Picture this scenario:
Your longtime job of 10 years laid you off. You were making an honest $40,000. Suddenly, you’re thrown into the same lot as thousands of other Floridians — unemployed with no job prospects. Hesitant, you apply for unemployment benefits. A few weeks later, you receive a check for $275. You look for work, online and off, unsuccessfully. After two months, belts tighten more. Your meager savings is almost depleted. The bills are piling up. You stop driving around filling out random applications, trying to save the gas for actual interviews or referrals.
Then, one morning while drinking day-old coffee, you read in the local newspaper that the Florida Legislature has mandated that you find an organization and work for them. For free. No money for gas or child care.
Call it volunteering.
That’s the latest unemployment-related bill — that does nothing to fix unemployment, by the way — from state Rep. Kathleen Passidomo, a Naples Republican. She’s the sponsor of HB 509, which is currently in the Economic Development & Tourism Subcommittee.
The bill reads, in part:
(1) An unemployed individual is eligible to receive 13 benefits for any week only if the Agency for Workforce 14 Innovation finds that:
(i) She or he has volunteered for a minimum of 4 hours for 16 that week with a nonprofit organization, as defined in s. 17 443.1312(1), of her or his choosing. The individual must submit 18 a letter to the Agency for Workforce Innovation on the 19 letterhead of the nonprofit organization that confirms that she 20 or he has performed at least 4 hours of volunteer service that 21 week. An individual with a disability, as described in s. 22 393.063(9) or s. 413.08(1)(b), is exempt from the requirements 23 of this paragraph.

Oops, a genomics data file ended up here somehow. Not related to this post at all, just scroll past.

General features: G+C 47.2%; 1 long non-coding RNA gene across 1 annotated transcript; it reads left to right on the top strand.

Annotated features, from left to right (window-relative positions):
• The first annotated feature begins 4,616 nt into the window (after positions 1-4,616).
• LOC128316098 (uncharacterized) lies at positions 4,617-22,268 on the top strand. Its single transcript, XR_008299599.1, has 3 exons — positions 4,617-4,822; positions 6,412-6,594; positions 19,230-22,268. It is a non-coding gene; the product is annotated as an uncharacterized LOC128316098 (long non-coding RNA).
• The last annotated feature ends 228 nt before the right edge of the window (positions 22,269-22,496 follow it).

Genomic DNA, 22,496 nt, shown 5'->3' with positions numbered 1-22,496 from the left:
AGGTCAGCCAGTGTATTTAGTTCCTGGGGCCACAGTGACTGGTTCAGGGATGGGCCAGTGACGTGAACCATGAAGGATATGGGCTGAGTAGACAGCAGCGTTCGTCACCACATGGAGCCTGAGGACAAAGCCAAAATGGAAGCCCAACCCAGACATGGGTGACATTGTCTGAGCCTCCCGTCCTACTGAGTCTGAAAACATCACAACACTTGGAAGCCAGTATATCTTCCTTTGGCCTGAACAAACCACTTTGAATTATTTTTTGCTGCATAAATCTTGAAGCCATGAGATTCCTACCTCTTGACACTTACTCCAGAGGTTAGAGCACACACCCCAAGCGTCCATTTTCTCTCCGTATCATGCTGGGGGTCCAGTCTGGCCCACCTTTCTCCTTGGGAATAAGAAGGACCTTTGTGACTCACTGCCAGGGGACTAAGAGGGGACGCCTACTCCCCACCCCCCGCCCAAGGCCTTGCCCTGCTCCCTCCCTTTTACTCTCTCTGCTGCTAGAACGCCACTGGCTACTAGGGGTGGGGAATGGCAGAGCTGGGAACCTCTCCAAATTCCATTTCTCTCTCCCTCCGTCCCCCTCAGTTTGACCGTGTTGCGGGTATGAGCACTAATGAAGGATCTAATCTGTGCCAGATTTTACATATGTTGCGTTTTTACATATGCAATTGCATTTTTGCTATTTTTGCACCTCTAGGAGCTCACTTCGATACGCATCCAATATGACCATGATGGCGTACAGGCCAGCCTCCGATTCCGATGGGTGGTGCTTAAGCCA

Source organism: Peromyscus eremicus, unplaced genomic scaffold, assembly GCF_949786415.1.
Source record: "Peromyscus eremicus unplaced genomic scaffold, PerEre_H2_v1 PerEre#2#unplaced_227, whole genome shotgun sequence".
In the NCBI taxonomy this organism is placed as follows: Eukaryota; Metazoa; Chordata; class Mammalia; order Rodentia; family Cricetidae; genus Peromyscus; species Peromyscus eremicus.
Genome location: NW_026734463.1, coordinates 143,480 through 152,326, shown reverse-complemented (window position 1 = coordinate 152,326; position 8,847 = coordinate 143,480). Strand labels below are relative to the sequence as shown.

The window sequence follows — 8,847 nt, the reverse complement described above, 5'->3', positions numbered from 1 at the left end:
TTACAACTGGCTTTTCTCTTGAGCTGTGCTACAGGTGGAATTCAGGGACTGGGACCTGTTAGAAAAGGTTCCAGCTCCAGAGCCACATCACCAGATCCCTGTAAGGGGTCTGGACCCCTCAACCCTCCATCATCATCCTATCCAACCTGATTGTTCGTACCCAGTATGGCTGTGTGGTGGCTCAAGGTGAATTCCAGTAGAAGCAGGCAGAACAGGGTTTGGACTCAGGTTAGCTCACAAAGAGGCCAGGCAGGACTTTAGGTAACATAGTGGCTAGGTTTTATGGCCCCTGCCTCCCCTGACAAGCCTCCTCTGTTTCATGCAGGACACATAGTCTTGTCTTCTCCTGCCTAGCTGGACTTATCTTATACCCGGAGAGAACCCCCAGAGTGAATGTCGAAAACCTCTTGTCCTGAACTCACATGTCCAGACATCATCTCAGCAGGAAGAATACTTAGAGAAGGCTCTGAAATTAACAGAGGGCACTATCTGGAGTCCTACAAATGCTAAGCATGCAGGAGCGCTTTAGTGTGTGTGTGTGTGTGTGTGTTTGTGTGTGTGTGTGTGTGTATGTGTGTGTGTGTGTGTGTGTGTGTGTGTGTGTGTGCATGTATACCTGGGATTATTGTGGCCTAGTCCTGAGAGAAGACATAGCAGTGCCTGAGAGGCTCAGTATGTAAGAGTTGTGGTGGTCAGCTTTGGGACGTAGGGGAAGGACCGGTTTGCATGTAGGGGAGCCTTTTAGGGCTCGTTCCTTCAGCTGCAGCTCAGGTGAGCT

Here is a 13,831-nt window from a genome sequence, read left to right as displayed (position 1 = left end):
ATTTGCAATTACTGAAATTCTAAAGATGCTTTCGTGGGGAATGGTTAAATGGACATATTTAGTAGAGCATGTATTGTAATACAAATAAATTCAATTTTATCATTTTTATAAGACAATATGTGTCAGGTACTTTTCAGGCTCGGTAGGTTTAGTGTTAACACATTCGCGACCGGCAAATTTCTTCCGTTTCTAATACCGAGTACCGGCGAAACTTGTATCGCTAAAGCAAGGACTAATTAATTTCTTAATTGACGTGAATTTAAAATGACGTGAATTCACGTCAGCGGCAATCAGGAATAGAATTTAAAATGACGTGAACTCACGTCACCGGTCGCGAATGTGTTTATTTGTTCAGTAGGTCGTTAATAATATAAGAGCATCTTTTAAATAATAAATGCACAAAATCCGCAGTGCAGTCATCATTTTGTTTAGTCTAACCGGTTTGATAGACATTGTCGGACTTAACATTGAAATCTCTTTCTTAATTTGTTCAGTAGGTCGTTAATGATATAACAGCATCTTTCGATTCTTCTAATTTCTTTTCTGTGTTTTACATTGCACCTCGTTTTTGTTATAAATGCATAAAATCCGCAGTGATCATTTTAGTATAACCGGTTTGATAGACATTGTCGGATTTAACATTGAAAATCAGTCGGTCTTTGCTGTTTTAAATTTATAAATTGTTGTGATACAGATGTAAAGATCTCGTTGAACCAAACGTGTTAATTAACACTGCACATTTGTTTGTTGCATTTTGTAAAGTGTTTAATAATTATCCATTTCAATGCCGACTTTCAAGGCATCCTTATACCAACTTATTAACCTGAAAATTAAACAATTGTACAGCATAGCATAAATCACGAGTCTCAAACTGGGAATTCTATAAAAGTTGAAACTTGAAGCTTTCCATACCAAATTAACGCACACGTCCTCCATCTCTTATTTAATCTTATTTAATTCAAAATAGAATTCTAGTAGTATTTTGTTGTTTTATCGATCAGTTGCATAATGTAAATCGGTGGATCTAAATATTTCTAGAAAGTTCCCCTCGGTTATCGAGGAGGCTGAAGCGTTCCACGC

Ironically, if passed, many of the folks affected by this bill would probably be forced to use the services of the agency they volunteered at. Hey, if you’re already at the food bank, might as well help unload the trucks, right?
Rep. Passidomo told ABC Action News, that volunteering could lead to a job. Which would be true if Florida Gov. Rick Scott and the rest of politicians in Tallahassee were not cutting money for these same social service organizations.
Unemployment in Florida has surpassed 12 percent. It’s already one of the stingiest states with a maximum weekly benefit of $275. Other proposals by Florida’s politicians include decreasing the benefit period by six weeks. And now Rep. Passidomo wants already cash-strapped people, down on their luck through no fault of their own, to work for free (or even pay out money themselves)?
Volunteering is a great endeavor and I know people who have used their unemployed time to volunteer for causes they believe in. But requiring it is ridiculous, uncompassionate and possibly against federal law.
Rating: 4 teabags